In what is being termed as the first of its kind, an octopus species was apparently spotted in the estuarine zone of Narmada river.

According to a report by Hindustan Times, no such sightings have previously been observed in inland waters along the Indian coastline.

Hindustan Times

Octopuses generally inhabit coastal sea waters, but are rarely found in estuarine brackish waters. According to the report published in HT, 17 specimens of the Cistopus indicus, also known as the old woman octopus were spotted by the scientists of the Central Inland Fisheries Research Institute (CIFRI) on December 16, 35 km off the Gulf of Khambat as a part of their routine survey. These specimens are about the size of a human arm.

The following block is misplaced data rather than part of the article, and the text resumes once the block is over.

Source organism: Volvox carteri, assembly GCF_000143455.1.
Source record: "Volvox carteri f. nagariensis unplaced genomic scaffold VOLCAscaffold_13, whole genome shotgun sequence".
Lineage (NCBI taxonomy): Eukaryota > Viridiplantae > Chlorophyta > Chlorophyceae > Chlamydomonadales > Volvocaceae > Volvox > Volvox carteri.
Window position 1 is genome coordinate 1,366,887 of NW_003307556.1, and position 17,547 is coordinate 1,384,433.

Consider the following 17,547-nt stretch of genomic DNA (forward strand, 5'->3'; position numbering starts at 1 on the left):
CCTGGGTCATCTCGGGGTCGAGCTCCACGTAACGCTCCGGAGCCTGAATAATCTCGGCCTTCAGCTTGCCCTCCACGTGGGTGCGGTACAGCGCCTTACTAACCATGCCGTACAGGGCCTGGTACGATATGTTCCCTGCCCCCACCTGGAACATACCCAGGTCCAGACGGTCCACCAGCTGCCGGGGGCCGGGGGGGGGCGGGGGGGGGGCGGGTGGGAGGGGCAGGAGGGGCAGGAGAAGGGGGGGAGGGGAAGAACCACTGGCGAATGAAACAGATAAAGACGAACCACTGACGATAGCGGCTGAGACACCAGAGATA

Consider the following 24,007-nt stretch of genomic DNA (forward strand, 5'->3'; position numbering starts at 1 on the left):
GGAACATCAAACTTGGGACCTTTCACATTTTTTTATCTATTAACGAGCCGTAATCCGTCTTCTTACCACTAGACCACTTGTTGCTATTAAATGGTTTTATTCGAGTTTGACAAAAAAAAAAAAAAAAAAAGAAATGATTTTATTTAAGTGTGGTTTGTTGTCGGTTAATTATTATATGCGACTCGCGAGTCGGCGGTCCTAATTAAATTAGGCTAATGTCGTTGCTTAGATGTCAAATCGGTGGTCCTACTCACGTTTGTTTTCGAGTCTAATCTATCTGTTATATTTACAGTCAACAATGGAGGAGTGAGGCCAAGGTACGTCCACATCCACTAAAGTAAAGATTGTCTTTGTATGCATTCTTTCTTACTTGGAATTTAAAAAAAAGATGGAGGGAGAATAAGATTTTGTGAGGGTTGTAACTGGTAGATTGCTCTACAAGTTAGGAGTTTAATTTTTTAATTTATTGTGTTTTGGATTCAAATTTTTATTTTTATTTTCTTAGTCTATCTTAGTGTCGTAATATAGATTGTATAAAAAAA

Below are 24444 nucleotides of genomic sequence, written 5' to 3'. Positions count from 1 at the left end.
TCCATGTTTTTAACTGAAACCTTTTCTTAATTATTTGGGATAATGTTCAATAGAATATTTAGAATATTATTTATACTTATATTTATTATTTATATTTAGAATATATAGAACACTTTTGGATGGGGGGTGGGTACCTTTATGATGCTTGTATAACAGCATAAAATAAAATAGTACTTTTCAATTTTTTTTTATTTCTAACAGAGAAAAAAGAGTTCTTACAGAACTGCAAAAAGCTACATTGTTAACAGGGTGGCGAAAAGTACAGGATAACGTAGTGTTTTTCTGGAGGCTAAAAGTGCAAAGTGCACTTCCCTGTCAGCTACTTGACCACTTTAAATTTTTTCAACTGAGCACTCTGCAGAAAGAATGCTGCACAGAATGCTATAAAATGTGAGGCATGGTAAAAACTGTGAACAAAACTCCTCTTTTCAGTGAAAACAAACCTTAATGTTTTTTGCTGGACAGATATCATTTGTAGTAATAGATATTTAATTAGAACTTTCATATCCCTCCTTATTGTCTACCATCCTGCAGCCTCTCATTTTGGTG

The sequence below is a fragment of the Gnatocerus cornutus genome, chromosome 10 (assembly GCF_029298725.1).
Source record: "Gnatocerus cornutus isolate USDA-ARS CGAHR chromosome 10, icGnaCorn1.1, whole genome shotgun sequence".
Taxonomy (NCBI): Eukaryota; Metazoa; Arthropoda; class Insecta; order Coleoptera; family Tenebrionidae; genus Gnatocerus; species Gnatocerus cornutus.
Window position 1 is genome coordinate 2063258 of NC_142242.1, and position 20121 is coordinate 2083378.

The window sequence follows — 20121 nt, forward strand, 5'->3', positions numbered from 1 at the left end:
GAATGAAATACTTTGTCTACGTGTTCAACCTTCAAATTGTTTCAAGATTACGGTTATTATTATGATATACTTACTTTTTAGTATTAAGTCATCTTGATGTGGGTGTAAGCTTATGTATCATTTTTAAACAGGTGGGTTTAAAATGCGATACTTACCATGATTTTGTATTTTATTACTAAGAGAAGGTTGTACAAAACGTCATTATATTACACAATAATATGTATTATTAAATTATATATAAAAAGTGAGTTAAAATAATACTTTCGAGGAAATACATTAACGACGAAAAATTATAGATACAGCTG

The scientists revealed their findings on Friday, January 4, 2019. 


Speaking to Hindustan Times, Dr Dibakar Bhakta, scientist, CIFRI Vadodra, said:

“According to data collated by us since 1988, in India, octopuses are caught mainly as by-catch in trawl nets used for shrimp trawling, shore seines, boat seines, hooks, lines and stake nets, but they have never been caught within brackish estuarine water bodies.”

According to scientists, inflow of high tide water, or environmental disturbances may have caused this alteration in their habitat. 


Apparently, it is difficult for the species to survive in estuarian waters and therefore more research is being carried out in this regard.

 Original article published in HT.